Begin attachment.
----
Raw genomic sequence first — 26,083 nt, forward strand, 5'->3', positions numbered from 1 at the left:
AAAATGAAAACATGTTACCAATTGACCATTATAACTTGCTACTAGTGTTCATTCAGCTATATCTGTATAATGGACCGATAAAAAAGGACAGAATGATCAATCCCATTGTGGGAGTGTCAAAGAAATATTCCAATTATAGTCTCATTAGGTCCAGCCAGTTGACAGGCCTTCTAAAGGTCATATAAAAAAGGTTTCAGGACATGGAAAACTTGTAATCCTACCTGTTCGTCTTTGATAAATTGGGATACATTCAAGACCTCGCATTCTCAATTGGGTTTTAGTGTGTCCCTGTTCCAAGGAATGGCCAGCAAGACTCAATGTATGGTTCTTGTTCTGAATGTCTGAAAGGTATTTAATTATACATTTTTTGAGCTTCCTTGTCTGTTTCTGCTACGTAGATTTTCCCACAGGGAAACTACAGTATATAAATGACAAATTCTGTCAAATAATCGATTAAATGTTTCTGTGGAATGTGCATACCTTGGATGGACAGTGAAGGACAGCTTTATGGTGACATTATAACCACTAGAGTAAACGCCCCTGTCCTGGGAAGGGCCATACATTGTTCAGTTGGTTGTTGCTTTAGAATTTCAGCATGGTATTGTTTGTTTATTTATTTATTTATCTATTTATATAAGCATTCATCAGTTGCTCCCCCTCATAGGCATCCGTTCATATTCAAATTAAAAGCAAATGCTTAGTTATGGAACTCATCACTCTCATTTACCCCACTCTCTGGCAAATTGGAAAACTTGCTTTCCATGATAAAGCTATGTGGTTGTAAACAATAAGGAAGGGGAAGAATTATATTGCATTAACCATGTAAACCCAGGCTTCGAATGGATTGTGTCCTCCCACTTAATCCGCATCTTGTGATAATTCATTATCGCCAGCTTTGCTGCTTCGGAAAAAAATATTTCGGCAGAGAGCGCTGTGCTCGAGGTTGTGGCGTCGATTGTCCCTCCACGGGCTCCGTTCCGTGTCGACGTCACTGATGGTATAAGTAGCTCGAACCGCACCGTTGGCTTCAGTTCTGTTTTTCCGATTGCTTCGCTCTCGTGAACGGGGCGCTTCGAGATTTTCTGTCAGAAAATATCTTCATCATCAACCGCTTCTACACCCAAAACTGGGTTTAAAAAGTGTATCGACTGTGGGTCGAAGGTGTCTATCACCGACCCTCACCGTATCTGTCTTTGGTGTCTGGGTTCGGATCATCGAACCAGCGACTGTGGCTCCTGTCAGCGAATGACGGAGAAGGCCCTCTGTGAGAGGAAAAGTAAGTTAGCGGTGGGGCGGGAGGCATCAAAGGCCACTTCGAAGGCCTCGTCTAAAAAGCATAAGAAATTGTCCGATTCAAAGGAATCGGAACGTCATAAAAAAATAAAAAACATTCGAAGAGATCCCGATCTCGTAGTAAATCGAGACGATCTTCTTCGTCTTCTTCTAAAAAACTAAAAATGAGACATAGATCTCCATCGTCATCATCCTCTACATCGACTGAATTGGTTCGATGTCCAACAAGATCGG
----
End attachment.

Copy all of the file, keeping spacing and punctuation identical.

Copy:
Raw genomic sequence first — 26,083 nt, forward strand, 5'->3', positions numbered from 1 at the left:
AAAATGAAAACATGTTACCAATTGACCATTATAACTTGCTACTAGTGTTCATTCAGCTATATCTGTATAATGGACCGATAAAAAAGGACAGAATGATCAATCCCATTGTGGGAGTGTCAAAGAAATATTCCAATTATAGTCTCATTAGGTCCAGCCAGTTGACAGGCCTTCTAAAGGTCATATAAAAAAGGTTTCAGGACATGGAAAACTTGTAATCCTACCTGTTCGTCTTTGATAAATTGGGATACATTCAAGACCTCGCATTCTCAATTGGGTTTTAGTGTGTCCCTGTTCCAAGGAATGGCCAGCAAGACTCAATGTATGGTTCTTGTTCTGAATGTCTGAAAGGTATTTAATTATACATTTTTTGAGCTTCCTTGTCTGTTTCTGCTACGTAGATTTTCCCACAGGGAAACTACAGTATATAAATGACAAATTCTGTCAAATAATCGATTAAATGTTTCTGTGGAATGTGCATACCTTGGATGGACAGTGAAGGACAGCTTTATGGTGACATTATAACCACTAGAGTAAACGCCCCTGTCCTGGGAAGGGCCATACATTGTTCAGTTGGTTGTTGCTTTAGAATTTCAGCATGGTATTGTTTGTTTATTTATTTATTTATCTATTTATATAAGCATTCATCAGTTGCTCCCCCTCATAGGCATCCGTTCATATTCAAATTAAAAGCAAATGCTTAGTTATGGAACTCATCACTCTCATTTACCCCACTCTCTGGCAAATTGGAAAACTTGCTTTCCATGATAAAGCTATGTGGTTGTAAACAATAAGGAAGGGGAAGAATTATATTGCATTAACCATGTAAACCCAGGCTTCGAATGGATTGTGTCCTCCCACTTAATCCGCATCTTGTGATAATTCATTATCGCCAGCTTTGCTGCTTCGGAAAAAAATATTTCGGCAGAGAGCGCTGTGCTCGAGGTTGTGGCGTCGATTGTCCCTCCACGGGCTCCGTTCCGTGTCGACGTCACTGATGGTATAAGTAGCTCGAACCGCACCGTTGGCTTCAGTTCTGTTTTTCCGATTGCTTCGCTCTCGTGAACGGGGCGCTTCGAGATTTTCTGTCAGAAAATATCTTCATCATCAACCGCTTCTACACCCAAAACTGGGTTTAAAAAGTGTATCGACTGTGGGTCGAAGGTGTCTATCACCGACCCTCACCGTATCTGTCTTTGGTGTCTGGGTTCGGATCATCGAACCAGCGACTGTGGCTCCTGTCAGCGAATGACGGAGAAGGCCCTCTGTGAGAGGAAAAGTAAGTTAGCGGTGGGGCGGGAGGCATCAAAGGCCACTTCGAAGGCCTCGTCTAAAAAGCATAAGAAATTGTCCGATTCAAAGGAATCGGAACGTCATAAAAAAATAAAAAACATTCGAAGAGATCCCGATCTCGTAGTAAATCGAGACGATCTTCTTCGTCTTCTTCTAAAAAACTAAAAATGAGACATAGATCTCCATCGTCATCATCCTCTACATCGACTGAATTGGTTCGATGTCCAACAAGATCGG